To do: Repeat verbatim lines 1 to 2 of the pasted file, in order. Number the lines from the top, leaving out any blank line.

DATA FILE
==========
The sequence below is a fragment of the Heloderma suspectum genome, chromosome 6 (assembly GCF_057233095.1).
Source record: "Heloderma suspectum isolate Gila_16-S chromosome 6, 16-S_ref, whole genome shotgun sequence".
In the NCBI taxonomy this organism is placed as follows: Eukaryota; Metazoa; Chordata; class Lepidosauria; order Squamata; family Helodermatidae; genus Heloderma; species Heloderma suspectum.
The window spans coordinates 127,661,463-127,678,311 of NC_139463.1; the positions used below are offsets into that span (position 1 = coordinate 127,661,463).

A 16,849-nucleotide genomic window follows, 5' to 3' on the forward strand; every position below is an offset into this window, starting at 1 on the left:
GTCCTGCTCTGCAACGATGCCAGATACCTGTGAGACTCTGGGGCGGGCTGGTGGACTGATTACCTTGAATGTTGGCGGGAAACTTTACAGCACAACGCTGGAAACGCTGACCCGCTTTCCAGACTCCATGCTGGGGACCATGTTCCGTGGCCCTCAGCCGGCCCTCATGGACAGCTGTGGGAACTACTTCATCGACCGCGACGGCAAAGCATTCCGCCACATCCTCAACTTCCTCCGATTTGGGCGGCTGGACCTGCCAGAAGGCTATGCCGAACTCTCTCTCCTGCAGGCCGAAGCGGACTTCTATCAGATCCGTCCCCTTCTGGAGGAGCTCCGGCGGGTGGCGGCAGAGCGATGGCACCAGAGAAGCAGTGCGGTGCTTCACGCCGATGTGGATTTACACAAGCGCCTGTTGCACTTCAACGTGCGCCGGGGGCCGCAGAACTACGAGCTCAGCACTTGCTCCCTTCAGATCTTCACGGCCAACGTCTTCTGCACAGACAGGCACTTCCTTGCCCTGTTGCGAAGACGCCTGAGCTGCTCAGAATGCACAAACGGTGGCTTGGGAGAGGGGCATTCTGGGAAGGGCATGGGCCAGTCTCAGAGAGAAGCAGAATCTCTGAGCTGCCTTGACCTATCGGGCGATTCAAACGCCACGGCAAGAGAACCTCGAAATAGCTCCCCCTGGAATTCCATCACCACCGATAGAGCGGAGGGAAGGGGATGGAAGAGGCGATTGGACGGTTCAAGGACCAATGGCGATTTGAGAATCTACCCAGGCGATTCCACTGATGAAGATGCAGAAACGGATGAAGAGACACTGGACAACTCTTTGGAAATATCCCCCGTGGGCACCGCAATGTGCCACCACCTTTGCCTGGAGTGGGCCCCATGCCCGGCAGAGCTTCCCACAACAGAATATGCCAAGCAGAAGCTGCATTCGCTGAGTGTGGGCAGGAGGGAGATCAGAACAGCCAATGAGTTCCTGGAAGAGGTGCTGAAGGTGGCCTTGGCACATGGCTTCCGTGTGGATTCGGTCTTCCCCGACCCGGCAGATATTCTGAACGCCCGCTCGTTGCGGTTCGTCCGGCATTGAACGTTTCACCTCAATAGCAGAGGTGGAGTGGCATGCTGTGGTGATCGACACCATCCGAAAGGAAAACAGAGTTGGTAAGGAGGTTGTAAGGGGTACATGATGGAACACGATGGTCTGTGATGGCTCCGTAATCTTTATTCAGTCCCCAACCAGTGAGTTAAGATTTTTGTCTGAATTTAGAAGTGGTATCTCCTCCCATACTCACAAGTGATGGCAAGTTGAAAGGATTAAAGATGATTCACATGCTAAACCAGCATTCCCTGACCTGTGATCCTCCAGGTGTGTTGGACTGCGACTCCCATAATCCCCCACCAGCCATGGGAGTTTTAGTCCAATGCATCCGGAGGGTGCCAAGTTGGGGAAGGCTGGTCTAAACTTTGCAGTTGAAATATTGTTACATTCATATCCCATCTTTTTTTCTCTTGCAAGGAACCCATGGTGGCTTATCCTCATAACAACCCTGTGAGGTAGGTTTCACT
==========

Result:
The sequence below is a fragment of the Heloderma suspectum genome, chromosome 6 (assembly GCF_057233095.1).
Source record: "Heloderma suspectum isolate Gila_16-S chromosome 6, 16-S_ref, whole genome shotgun sequence".